Named for its burgundy paintwork, this imposing Renaissance-style parliament was constructed in 1906, having been rebuilt after it was destroyed by fire in the 1903 Water Riots. It's currently in the last stages of a complete restoration, which saw the building shrouded under a metal roof for several years; the works were stalled following the discovery of ancient Amerindian skeletons in the foundations. It's slated to reopen in early 2020, but whether this will happen on time is anyone's guess.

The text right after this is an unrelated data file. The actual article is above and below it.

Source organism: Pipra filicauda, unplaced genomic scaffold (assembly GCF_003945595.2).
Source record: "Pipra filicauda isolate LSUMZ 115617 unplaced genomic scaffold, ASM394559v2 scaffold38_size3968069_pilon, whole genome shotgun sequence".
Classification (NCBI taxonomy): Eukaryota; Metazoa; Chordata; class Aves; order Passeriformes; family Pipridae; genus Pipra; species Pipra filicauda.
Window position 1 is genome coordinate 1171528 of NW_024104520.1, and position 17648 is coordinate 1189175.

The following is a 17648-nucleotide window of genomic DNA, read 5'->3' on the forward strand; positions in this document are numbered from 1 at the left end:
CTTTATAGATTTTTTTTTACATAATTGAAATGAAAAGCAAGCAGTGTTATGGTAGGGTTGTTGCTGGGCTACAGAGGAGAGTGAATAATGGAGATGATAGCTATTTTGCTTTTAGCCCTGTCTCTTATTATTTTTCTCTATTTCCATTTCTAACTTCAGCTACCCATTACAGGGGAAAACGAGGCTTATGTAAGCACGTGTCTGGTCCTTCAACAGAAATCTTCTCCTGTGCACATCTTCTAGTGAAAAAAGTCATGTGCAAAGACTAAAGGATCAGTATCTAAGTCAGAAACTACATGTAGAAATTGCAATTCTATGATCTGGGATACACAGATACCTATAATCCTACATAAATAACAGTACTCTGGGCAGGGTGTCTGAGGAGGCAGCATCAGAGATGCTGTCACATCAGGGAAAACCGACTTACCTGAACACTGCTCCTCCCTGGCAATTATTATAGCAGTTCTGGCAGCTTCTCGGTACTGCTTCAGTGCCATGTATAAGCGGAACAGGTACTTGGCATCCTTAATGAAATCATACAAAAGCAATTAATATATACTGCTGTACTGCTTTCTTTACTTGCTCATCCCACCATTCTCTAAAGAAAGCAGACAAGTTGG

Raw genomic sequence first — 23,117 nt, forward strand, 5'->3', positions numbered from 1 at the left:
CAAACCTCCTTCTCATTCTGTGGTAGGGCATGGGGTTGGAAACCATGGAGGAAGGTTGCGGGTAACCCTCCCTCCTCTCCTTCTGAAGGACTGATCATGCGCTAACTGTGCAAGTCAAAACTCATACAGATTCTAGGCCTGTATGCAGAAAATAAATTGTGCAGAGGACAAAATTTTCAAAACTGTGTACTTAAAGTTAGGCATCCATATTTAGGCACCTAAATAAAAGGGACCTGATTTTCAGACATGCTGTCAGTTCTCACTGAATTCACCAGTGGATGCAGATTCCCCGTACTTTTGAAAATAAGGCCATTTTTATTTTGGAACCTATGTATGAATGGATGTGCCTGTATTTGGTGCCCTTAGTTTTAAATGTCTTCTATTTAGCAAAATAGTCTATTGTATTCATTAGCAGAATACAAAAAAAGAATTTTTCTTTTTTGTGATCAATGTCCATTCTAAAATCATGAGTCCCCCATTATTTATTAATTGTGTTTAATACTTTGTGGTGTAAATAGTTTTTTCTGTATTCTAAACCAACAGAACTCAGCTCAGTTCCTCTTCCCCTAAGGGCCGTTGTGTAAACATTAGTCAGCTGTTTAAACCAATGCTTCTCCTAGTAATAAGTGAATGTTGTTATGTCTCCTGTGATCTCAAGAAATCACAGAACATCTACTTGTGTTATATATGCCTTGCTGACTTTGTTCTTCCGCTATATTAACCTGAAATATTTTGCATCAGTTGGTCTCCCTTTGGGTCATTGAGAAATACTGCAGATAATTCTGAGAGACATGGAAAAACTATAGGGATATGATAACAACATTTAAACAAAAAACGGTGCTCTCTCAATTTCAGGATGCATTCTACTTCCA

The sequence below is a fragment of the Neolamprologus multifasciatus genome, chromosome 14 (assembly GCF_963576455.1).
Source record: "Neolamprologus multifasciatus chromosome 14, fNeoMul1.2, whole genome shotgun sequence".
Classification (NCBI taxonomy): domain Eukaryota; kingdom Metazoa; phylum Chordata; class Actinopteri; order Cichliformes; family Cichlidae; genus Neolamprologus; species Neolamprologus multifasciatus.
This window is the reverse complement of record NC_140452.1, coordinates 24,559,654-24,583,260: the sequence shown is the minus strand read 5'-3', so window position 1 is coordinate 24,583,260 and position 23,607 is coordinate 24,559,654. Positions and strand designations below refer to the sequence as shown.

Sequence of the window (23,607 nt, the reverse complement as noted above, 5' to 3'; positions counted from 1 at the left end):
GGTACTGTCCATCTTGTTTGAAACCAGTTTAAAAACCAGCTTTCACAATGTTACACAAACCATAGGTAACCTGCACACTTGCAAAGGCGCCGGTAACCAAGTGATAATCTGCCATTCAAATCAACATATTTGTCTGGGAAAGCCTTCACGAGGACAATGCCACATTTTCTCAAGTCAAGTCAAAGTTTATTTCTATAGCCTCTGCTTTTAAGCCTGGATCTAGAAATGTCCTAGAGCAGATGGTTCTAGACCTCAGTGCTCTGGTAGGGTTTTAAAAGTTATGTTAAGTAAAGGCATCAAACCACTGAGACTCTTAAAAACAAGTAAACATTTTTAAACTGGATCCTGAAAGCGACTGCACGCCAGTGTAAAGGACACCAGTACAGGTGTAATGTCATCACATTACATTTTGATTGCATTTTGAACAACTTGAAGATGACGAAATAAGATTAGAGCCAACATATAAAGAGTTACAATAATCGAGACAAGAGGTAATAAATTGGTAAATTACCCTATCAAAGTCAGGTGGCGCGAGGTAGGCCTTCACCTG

During restoration of the Red House, the Trinidad and Tobago parliament has shifted to the International Waterfront Centre on Wrightson Rd. Once the building is reopened and parliament returns, the eternal flame that once burned outside its main entrance, commemorating lives lost in the Islamist coup of 1990, will be reinstated.